by Coop Cooper
These two films have received a fair amount of Academy Awards chatter. They are also both complete polar opposites of each other, yet both have the potential to receive a “Best Picture” nomination.
“Moonlight” – Running from bullies, Chiron (Alex R. Hibbert) – nicknamed ‘Little’ – hides in an abandoned crack house and is found by drug dealer Juan (Mahershala Ali) who feels sorry for him. Upon taking Little back home, Juan learns of Little’s harsh home life and feels compelled to look out for him. Little feels safe with Juan and his kind girlfriend Teresa (Janelle Monae) but can’t abide Juan’s dealing, knowing that his own mother is one of Juan’s clients. In his teenage years, Chiron (Ashton Sanders) as he is now called, knows he is different and possibly gay. With his mother’s drug use getting out of control and the constant bullying at school, Chiron feels isolated and conflicted. After a betrayal of trust ends in tragedy, Chiron’s life changes drastically. Years later, as an adult going by the alias ‘Black’ (Trevante Rhodes), Chiron finds himself living a lifestyle he once looked down upon until a call from home compels him to return home and face the demons from his past.
One major problem I had with the film is the same problem I had with “Boyhood” (2014). It shows so much of the boy’s younger life, it leaves the audience wanting more time with the older version of the character. Scenes would feel long and drawn-out when they could have been shortened to either tighten the story up or leave more time for forward motion. If you boil “Moonlight” down to its basic parts, the film is simply a snippet of the character’s growth when so much more could have been explored. Heavy edits could easily turned this feature into a short.
Also, the film left the thread with Juan dangling when he was the most compelling character in the film. I felt a big part of the film was missing with his character written out of the rest of the film. If “Moonlight” had a more complete feel it would make it easier to imagine as an Academy Award winner. Other than that, the acting highly impressive, as was the direction. It also broaches taboo subjects within a setting that rarely explores these issues on film. For this reason alone it could win “Best Picture”.
Rating: 3 and ½ out of 5 stars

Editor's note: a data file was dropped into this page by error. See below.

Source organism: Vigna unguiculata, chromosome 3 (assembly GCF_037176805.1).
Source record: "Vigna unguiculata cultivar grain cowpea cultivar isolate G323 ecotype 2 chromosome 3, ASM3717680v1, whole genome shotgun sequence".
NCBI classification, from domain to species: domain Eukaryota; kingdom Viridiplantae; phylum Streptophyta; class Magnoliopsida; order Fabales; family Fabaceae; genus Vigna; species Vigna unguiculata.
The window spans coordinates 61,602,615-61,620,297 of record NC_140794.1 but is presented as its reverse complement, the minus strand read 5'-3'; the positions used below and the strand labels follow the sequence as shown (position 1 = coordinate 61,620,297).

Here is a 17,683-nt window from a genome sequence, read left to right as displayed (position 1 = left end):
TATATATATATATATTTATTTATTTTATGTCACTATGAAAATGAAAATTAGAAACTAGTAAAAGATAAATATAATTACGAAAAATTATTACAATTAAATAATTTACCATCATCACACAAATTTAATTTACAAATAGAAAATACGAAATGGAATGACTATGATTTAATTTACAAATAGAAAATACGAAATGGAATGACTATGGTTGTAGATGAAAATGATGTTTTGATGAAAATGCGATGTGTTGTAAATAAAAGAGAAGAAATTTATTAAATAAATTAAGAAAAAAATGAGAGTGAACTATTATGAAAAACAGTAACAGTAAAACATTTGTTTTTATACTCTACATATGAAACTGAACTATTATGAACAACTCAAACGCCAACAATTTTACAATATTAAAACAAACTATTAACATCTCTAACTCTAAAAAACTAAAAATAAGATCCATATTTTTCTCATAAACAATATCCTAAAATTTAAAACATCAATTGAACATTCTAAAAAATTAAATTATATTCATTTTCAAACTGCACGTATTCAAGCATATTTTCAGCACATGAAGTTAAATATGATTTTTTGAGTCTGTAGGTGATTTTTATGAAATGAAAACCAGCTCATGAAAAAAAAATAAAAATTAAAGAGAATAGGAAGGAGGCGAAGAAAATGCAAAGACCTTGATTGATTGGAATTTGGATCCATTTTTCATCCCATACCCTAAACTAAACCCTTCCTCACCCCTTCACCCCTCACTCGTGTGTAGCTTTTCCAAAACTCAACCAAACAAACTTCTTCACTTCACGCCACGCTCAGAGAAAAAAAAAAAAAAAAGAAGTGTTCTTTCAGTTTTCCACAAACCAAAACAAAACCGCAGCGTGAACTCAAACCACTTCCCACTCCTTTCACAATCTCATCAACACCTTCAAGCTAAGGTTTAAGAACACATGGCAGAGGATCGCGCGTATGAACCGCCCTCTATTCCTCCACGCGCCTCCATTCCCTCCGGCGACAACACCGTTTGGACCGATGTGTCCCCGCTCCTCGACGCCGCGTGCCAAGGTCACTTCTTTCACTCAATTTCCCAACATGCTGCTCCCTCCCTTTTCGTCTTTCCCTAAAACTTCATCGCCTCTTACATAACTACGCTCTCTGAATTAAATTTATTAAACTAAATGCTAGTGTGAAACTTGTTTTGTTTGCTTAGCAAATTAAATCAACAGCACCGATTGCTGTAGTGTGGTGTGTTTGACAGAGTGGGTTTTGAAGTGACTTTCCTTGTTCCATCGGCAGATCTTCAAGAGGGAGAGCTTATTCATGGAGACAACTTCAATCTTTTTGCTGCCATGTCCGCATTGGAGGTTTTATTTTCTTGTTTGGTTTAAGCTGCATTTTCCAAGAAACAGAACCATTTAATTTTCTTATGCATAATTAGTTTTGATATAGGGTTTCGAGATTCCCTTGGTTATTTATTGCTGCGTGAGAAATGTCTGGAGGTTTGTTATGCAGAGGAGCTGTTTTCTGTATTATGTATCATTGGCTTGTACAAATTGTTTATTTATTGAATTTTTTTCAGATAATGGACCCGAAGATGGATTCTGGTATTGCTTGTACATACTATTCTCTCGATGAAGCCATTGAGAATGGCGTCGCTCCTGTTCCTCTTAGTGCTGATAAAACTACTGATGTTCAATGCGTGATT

“La La Land” – Mia (Emma Stone) is a down-on-her-luck actress, moonlighting as a barista on a Hollywood studio lot. Sebastian (Ryan Gosling) is a stubborn jazz pianist with dreams of owning his own club but he keeps trading potential monetary success for the purity and poverty of his craft. The two keep running into each other under antagonistic circumstances, but when they finally strike a spark, They become inseparable. When both Mia and Sebastian start to feel like their relationship is compromising their dreams and happiness, cracks begin to show and threaten to crumble their born-from-fantasy romance.
This film is marketed as a musical, but that’s not entirely accurate. It includes musical numbers but never fully commits to the form. Stone and Gosling aren’t professional singers, but they fake it well enough considering the singing isn’t a regular occurrence. More frequent than the singing is the dancing which the couple pulls off fairly well. However, the real wonder of the film is Ryan Gosling’s impressive jazz piano playing, an instrument he learned to play very proficiently just for his role in this film. Not sure exactly how much of it he was actually playing in the film, but it looked flawless.
If “La La Land” has one failing is that it lags significantly in the middle. Once Mia and Sebastian’s relationship begins to sour, the light tone changes to heavy and weight of it drags the story down after such a lofty beginning. It switches gears after awhile and the drag turns into compelling drama, but that lull does hurt the film a little. By the end – and if you can appreciate the resolution – all is forgiven, making “La La Land” a satisfying semi-musical that doesn’t insult your intelligence. Will it win an Oscar? Hard to say, especially since it has been criticized already for not having enough diversity after the #oscarssowhite debacle from last year. Whatever the case, I liked it very much… just short of loving it. The Academy could do a lot worse.
Rating: 4 and ½ out of 5 stars